CH3NH2 is not a commonly known chemical, but it is used in a variety of important chemical products. What is CH3NH2?
CH3NH2 is methylamine, an organic compound, specifically a colorless gas and a derivative of ammonia. It is similar to ammonia when it comes to chemical structure. The difference is that it has a methyl group instead of a hydrogen atom. Also, CH3NH2 is the simplest major amine with a molecular weight of 31.057 g/mol.
Manufacturers sell methylamine as anhydrous gas in pressurized appropriate containers. You can also obtain it dissolved in water, ethanol, methanol, or tetrahydrofuran. Chemists use methylamine as a building block to synthesize various commercial compounds in the market.
Moreover, methylamine is a Bronsted base. Meaning it accepts a proton during an acid-base reaction. Under normal conditions, CH3NH2 has a strong fishy odor and is a colorless gas or liquid.
Read on to learn more about CH3NH2, its physical and chemical properties; the precautions you must observe; and its uses.
What Is CH3NH2?
CH3NH2, also known as methylamine, is an organic compound and the simplest major amine. Methylamine has a molecular weight of 31.057 g/mol and is derived from ammonia. Lastly, the methyl group replaces one hydrogen atom to convert ammonia to methylamine.
Stores sell CH3NH2 as an aqueous solution in ethanol, tetrahydrofuran, methanol, water, or gas in pressurized containers.
They use CH3NH2 as a building block to produce different compounds, such as cleaning agents, insecticides, rubber dyes, and many more commercial products.
The IUPAC name of CH3NH2 is methanamine. Other names include methylamine, aminomethane, and monomethylamine.
CH3NH2 Chemical Structure
The skeletal formula for methylamine is shown below . You can view how the hydrogen atoms attach to the carbon and nitrogen atoms.
There are five hydrogen atoms, one carbon, and one nitrogen. That is why you can also write the formula as CH5N.
The 3D image of the chemical structure of CH3NH2 or methylamine is presented below . Moreover, the image shows the three hydrogen atoms attached to the carbon atom (gray color) and the two hydrogen atoms attached to the nitrogen atom (blue color).
CH3NH2 Lewis Structure
The CH3NH2 Lewis structure has 14 valence electrons, with only two of those available for bonding with other compounds. Based on the formula, three hydrogen atoms are attached to the carbon atom (CH3) and two hydrogen atoms to the nitrogen atom (NH2).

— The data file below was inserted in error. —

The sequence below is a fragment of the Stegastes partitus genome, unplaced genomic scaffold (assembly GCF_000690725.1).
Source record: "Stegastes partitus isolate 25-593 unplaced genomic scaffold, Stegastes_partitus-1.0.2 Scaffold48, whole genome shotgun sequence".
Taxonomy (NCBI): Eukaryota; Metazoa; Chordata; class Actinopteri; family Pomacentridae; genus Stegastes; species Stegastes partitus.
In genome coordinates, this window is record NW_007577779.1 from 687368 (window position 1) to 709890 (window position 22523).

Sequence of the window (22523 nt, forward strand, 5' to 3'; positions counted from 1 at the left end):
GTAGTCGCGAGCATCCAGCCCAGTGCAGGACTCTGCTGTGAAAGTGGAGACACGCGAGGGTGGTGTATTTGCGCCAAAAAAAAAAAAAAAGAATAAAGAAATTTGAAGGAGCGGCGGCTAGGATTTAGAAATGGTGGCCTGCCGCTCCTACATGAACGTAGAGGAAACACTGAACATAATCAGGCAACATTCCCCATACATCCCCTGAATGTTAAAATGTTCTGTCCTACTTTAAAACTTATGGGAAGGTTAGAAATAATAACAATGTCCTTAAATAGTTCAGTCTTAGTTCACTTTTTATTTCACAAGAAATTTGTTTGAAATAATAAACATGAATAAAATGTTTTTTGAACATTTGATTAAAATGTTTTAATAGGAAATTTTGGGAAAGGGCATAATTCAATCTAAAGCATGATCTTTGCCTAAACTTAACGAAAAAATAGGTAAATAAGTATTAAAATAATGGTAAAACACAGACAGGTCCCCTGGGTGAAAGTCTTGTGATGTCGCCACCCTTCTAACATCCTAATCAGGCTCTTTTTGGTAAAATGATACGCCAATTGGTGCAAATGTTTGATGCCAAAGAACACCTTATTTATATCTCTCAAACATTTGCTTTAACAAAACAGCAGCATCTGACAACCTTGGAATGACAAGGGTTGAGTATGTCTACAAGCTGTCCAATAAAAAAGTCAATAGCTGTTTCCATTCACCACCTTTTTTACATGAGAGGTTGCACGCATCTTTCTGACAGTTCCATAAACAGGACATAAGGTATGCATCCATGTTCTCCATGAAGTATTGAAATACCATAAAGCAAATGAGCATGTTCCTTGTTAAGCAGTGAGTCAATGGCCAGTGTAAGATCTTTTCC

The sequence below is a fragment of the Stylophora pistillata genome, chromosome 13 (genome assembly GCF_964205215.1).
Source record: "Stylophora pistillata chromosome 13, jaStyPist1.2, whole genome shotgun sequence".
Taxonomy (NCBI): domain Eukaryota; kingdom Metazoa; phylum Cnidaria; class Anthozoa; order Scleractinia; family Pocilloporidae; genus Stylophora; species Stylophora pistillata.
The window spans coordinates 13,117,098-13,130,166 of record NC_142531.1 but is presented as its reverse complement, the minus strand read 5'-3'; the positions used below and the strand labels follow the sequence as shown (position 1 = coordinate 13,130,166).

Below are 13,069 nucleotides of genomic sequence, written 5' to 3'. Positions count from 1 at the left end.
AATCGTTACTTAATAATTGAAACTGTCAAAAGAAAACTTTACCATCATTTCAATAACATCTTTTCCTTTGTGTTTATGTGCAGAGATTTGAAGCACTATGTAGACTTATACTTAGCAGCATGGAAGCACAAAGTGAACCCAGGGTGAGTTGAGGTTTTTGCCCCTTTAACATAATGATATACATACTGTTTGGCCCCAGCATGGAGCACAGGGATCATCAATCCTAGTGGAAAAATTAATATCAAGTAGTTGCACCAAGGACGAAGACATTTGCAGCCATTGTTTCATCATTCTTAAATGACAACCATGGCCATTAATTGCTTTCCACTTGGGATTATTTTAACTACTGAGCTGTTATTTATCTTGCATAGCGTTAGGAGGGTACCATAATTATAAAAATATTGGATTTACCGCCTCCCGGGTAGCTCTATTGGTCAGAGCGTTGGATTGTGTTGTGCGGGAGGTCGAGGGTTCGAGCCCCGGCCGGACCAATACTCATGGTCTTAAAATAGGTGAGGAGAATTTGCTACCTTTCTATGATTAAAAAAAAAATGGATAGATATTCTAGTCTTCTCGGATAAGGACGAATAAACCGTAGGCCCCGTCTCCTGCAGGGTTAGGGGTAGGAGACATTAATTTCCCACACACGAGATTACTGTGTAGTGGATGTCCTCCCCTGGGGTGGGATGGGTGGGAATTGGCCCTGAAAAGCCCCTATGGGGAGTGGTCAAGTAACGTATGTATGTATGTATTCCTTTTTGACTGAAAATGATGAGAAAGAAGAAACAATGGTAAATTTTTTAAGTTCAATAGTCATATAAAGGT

To draw the Lewis structure of methylamine, follow the following steps:
- Place two dots between the C and N atoms.
- Since the C atom can accommodate six more electrons (as represented by dots), distribute them around the C atom.
- Place three H atoms around the C atom.
- And lastly, place 6 electrons (or dots) around the N
- Then place the last two hydrogen atoms around it
See the drawing below.  Notice that you can replace the two dots as a line, and you’ll end up with the skeletal structure shown above.
Drawing of the Lewis Structure
To understand more about the CH3NH2 Lewis structure, watch the video below:
Is CH3NH2 an acid or base? CH3NH2 is a weak base. Methylamine is a lone pair donor when considering the definition of a Lewis base.
Nitrogen’s (N) electrons attract the hydrogen proton from hydrochloric acid (HCl), leaving the anion chloride alone. CH3NH2 is also a Bronsted base because it is a proton acceptor.
Is CH3NH2 strong or weak? It is a weak base as an amine but a stronger base compared to ammonia (NH4). The ion formed after hydrogen (H+) bonding is stronger in methylamine than in ammonia.
Examples of strong bases include the following:
- Sodium hydroxide (NaOH),
- Potassium hydroxide (KOH),
- Lithium hydroxide (LiOH), and
- Calcium hydroxide (Ca (OH)2).
With regards to polarity, is CH3NH2 polar or nonpolar? CH3NH2 or methylamine is a polar molecule because you can dissolve it in water and liquids.
CH3NH2’s Physical and Chemical Properties
Anhydrous CH3NH2 appears as a colorless liquid or gas. Methylamine can appear colorless to yellow in aqueous gas solutions.
CH3NH2 odor resembles that of ammonia, a pungent, fishy odor. If you open a methylamine container, the entire floor where you are could smell it.
3. Chemical Formula
The chemical formula for methylamine is CH5N or CH3NH2.
4. Boiling Point